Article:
On October 13, 1307, hundreds of Knights Templar in France were simultaneously arrested by agents of Philip the Fair, to be later tortured into admitting heresy in the Order. The Knights Templar were a 200-year-old military order, supposedly answerable only to the Pope. But Philip used his influence over Clement V, who was largely his pawn, to disband the order and remove its ecclesiastical status and protection in order to plunder it.
What became of the Templar treasures in France has long been a mystery that has led to many theories and speculations. There are a number of stories regarding Templars who escaped from Philip's agents, such as the tale that a number of ships sailed from France to Scotland possibly containing some of the Templar treasure, and that some of the Knights who sailed to Scotland later fought in the Battle of Bannockburn with Robert the Bruce when the Scots gained their independence from England.
A modern historical view is that Philip, who seized the considerable Templar treasury and broke up the Templar monastic banking system, simply sought to control it for himself. In 1314, he had the last Grand Master of the Templars, Jacques de Molay, burnt at the stake in Paris. According to legend, de Molay cursed both Philip and Clement V from the flames, saying that he would summon them before God's Tribunal within a year; as it turned out, both King and Pope died within the next year.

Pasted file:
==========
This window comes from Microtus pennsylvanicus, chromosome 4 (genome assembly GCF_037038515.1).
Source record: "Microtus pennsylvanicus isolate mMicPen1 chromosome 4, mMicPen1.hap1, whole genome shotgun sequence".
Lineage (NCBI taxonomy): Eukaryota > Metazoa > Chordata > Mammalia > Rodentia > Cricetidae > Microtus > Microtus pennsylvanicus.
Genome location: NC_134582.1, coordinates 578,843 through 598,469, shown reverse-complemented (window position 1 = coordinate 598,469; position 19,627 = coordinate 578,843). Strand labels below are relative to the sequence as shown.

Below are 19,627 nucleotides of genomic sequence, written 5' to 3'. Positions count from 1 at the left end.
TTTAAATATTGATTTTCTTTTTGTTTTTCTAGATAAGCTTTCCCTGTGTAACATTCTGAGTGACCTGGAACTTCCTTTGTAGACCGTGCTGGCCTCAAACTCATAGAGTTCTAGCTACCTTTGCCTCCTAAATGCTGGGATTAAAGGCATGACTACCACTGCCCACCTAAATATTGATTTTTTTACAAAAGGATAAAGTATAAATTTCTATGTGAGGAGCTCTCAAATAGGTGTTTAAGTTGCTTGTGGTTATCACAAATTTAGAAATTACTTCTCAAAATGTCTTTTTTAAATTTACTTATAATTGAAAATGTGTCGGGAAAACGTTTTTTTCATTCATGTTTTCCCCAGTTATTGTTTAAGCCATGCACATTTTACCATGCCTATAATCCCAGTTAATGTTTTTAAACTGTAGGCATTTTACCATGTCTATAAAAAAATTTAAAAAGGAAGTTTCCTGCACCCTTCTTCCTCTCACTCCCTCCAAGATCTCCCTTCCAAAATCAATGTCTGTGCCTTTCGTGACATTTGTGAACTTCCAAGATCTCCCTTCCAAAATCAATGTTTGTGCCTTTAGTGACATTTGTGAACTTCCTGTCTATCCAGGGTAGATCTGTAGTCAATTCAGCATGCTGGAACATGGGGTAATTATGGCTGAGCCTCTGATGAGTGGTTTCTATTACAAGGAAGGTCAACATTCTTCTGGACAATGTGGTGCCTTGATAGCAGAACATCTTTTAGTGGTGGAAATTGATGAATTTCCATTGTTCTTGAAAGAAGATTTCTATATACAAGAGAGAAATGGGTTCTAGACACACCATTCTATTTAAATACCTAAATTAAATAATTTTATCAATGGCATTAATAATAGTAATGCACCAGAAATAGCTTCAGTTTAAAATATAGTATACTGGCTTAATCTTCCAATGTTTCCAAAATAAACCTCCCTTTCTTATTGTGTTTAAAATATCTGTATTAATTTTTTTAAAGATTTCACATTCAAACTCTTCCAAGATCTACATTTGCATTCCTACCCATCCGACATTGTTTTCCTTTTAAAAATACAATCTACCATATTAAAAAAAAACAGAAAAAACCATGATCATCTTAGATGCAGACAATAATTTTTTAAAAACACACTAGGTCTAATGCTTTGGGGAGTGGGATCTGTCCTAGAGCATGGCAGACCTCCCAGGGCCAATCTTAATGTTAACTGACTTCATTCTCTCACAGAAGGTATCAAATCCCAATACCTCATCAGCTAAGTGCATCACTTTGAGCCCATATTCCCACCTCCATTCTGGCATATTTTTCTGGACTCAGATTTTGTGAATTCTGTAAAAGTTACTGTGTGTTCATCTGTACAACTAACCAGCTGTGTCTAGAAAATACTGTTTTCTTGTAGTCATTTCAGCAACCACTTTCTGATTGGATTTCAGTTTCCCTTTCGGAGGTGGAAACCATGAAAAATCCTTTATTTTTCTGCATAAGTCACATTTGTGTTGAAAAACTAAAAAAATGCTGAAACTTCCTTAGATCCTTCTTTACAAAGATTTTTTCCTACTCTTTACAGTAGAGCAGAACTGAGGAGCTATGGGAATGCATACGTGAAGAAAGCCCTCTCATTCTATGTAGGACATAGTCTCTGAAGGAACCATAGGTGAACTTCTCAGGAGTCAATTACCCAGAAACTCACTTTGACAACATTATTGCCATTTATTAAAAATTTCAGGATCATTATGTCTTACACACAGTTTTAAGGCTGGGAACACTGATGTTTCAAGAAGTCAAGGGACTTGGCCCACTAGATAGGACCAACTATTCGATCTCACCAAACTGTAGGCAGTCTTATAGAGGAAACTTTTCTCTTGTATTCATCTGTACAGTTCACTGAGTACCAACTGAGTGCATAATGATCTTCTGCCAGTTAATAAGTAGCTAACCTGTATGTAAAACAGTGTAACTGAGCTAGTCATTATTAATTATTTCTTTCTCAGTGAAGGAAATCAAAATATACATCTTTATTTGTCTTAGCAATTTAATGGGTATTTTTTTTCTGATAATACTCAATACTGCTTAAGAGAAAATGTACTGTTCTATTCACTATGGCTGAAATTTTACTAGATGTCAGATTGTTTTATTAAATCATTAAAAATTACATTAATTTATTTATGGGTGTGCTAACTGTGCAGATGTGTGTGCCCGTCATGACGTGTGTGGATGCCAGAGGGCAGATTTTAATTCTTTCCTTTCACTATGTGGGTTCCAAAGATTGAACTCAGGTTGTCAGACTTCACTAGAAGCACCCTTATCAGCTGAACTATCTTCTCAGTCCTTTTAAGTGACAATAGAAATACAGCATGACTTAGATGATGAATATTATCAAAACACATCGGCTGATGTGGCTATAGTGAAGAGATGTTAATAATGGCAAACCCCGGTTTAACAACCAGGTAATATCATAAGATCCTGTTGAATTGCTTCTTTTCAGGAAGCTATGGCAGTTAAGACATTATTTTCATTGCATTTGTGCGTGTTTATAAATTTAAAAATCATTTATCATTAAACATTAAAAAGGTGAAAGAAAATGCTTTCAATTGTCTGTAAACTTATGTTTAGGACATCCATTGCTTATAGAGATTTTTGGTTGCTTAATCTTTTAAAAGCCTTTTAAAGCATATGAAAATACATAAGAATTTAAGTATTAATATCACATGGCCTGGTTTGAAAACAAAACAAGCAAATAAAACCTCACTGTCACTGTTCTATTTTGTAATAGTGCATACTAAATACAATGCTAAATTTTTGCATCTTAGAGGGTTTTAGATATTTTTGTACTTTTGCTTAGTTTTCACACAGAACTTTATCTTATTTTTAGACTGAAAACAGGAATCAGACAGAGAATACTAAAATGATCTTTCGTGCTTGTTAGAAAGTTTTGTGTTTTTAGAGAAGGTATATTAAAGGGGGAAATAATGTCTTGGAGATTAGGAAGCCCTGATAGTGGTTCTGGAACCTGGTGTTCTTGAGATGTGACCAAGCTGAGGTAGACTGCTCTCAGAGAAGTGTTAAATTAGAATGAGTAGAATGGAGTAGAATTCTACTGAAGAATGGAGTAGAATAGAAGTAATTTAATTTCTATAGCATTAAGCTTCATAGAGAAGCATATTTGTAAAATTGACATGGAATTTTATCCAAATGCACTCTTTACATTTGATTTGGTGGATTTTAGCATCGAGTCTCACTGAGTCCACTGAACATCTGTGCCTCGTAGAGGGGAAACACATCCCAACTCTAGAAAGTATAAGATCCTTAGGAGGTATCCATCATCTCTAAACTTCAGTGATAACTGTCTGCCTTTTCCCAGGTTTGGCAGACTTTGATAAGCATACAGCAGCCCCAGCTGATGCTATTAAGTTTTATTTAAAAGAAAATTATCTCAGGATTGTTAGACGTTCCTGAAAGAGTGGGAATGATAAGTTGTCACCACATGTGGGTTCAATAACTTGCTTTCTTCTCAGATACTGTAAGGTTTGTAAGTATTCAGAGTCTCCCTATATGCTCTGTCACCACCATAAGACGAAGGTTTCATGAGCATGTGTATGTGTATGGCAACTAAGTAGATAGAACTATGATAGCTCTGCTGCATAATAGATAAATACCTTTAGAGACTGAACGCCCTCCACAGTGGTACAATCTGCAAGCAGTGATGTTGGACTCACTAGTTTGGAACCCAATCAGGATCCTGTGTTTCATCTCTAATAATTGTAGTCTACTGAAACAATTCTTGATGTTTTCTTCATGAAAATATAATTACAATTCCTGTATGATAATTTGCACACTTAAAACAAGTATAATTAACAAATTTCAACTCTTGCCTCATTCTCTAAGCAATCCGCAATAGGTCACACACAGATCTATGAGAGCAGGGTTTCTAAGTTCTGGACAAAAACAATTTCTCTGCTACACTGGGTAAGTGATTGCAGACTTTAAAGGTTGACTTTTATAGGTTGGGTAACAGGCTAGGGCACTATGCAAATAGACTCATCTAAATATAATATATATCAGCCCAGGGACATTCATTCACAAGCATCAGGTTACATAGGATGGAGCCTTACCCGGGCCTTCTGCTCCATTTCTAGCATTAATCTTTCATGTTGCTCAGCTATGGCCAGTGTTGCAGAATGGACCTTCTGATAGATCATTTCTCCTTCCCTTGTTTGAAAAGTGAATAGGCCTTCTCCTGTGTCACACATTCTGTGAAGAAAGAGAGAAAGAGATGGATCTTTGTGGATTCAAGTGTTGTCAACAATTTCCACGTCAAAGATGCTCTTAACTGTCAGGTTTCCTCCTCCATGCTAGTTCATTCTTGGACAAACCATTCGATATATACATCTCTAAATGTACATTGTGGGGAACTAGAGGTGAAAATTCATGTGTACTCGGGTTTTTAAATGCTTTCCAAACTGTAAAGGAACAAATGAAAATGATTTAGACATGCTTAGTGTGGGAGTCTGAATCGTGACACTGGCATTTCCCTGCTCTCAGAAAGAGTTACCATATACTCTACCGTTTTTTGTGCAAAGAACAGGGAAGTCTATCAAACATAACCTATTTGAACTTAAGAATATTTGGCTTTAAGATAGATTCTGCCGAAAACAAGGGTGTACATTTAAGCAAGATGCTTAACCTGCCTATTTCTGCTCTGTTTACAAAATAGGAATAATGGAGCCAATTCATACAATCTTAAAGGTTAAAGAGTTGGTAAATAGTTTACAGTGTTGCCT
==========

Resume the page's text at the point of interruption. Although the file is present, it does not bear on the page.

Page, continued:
What caught my eye on this story was the nickname for the king. How could anyone who tortures to force confessions be considered “the Fair.” Here is a further quote from the same article that explains it. It seems that even in 1307 looks meant more than character.
A member of the Capetian dynasty, Philip was born at the Palace of Fontainebleau at Seine-et-Marne, the son of King Philip III and Isabella of Aragon. Philip was nicknamed the Fair (le Bel) because of his handsome appearance.